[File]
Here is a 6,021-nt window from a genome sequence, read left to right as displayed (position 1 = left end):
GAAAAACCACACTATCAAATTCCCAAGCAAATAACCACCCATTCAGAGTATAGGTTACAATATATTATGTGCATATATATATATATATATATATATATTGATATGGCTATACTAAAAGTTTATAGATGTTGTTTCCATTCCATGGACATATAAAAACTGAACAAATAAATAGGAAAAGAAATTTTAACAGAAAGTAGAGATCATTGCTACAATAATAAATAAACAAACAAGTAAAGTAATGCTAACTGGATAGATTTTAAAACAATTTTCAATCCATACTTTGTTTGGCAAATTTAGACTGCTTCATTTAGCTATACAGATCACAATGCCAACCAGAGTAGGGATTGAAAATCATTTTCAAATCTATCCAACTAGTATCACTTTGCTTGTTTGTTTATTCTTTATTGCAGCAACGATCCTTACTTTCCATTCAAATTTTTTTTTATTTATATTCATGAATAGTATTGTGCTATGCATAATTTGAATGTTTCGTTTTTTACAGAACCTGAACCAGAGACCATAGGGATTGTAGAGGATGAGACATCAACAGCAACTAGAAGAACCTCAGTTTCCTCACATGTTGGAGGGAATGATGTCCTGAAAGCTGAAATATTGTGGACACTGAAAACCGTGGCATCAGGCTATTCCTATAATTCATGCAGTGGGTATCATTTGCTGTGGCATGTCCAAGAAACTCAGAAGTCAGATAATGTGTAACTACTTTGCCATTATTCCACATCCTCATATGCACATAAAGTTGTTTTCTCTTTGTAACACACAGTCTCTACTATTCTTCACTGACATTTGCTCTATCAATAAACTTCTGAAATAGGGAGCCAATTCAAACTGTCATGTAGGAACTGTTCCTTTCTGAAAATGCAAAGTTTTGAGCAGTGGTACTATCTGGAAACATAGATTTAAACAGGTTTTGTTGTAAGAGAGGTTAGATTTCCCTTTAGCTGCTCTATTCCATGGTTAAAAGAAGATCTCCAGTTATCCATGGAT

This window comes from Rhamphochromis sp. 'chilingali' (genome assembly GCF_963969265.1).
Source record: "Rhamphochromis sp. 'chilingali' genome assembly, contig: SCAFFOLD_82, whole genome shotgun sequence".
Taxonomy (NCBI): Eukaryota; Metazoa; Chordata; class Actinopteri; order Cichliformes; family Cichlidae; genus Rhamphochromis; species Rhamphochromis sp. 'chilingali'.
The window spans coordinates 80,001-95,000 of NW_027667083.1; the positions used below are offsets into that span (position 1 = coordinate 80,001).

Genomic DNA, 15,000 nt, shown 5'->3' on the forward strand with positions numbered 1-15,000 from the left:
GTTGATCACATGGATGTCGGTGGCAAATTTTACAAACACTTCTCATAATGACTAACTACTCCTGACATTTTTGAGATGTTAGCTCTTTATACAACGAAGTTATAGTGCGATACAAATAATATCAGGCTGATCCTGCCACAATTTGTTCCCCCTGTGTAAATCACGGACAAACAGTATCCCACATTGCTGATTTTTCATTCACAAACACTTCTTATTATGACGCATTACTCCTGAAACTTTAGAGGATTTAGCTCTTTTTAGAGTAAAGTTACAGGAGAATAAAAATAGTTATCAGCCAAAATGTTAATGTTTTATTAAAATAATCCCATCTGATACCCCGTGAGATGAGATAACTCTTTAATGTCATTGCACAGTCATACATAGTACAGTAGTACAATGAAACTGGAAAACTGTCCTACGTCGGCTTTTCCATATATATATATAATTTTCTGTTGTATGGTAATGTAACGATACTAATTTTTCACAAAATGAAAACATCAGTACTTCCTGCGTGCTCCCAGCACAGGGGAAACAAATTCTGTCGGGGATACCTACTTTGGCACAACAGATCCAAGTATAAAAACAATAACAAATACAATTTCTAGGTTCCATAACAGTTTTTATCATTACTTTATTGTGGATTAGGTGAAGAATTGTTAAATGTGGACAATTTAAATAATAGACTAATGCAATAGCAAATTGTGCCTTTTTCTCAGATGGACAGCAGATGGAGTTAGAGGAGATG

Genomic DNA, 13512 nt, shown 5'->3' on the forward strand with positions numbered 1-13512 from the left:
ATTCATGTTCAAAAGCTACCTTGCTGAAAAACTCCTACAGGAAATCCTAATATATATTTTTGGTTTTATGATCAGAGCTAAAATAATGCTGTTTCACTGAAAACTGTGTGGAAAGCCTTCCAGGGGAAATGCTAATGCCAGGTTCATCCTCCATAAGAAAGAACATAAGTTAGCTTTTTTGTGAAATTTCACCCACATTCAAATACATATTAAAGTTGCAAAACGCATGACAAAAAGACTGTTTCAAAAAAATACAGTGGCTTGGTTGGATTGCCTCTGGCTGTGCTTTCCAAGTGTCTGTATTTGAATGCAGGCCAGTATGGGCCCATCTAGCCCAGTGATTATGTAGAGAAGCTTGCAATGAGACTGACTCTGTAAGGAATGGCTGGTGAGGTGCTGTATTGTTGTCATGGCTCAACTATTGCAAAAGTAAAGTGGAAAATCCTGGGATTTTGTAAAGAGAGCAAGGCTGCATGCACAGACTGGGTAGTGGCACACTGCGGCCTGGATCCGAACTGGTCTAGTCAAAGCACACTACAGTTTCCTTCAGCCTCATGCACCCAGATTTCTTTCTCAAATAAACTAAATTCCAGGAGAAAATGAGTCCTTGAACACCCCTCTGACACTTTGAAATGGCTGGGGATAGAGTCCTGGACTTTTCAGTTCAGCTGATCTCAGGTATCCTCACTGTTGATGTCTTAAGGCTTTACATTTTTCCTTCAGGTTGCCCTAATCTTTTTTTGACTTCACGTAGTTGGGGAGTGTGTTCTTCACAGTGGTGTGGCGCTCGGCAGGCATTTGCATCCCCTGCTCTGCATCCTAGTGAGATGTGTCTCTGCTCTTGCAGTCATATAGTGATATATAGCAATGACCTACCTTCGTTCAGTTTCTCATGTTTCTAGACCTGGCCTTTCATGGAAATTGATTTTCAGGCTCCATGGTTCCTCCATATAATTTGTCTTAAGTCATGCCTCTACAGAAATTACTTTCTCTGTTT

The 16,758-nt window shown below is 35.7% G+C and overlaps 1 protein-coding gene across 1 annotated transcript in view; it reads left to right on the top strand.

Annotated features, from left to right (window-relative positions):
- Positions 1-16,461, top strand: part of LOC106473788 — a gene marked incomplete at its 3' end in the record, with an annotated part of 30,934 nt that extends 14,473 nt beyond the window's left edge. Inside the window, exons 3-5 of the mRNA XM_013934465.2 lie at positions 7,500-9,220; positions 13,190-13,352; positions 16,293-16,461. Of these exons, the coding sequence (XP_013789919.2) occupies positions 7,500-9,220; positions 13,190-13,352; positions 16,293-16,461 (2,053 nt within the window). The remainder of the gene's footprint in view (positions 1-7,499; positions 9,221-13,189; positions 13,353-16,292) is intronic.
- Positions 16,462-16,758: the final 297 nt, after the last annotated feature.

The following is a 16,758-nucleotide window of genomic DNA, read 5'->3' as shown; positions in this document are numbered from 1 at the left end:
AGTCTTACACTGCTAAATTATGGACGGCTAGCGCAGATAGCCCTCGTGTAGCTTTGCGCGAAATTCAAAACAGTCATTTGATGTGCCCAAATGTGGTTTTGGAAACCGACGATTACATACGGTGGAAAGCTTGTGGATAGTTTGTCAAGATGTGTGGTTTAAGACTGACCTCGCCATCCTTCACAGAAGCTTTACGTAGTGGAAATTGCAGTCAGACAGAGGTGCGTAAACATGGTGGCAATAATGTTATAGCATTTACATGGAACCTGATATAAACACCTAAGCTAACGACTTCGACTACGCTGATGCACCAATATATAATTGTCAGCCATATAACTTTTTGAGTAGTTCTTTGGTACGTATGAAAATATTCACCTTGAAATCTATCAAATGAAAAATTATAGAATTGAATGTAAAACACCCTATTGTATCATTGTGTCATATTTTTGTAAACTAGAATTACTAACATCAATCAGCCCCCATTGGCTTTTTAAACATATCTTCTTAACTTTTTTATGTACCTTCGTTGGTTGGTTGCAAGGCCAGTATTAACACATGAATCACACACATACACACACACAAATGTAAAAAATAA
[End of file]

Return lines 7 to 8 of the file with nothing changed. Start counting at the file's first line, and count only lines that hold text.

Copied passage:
Genomic DNA, 15,000 nt, shown 5'->3' on the forward strand with positions numbered 1-15,000 from the left:
GTTGATCACATGGATGTCGGTGGCAAATTTTACAAACACTTCTCATAATGACTAACTACTCCTGACATTTTTGAGATGTTAGCTCTTTATACAACGAAGTTATAGTGCGATACAAATAATATCAGGCTGATCCTGCCACAATTTGTTCCCCCTGTGTAAATCACGGACAAACAGTATCCCACATTGCTGATTTTTCATTCACAAACACTTCTTATTATGACGCATTACTCCTGAAACTTTAGAGGATTTAGCTCTTTTTAGAGTAAAGTTACAGGAGAATAAAAATAGTTATCAGCCAAAATGTTAATGTTTTATTAAAATAATCCCATCTGATACCCCGTGAGATGAGATAACTCTTTAATGTCATTGCACAGTCATACATAGTACAGTAGTACAATGAAACTGGAAAACTGTCCTACGTCGGCTTTTCCATATATATATATAATTTTCTGTTGTATGGTAATGTAACGATACTAATTTTTCACAAAATGAAAACATCAGTACTTCCTGCGTGCTCCCAGCACAGGGGAAACAAATTCTGTCGGGGATACCTACTTTGGCACAACAGATCCAAGTATAAAAACAATAACAAATACAATTTCTAGGTTCCATAACAGTTTTTATCATTACTTTATTGTGGATTAGGTGAAGAATTGTTAAATGTGGACAATTTAAATAATAGACTAATGCAATAGCAAATTGTGCCTTTTTCTCAGATGGACAGCAGATGGAGTTAGAGGAGATG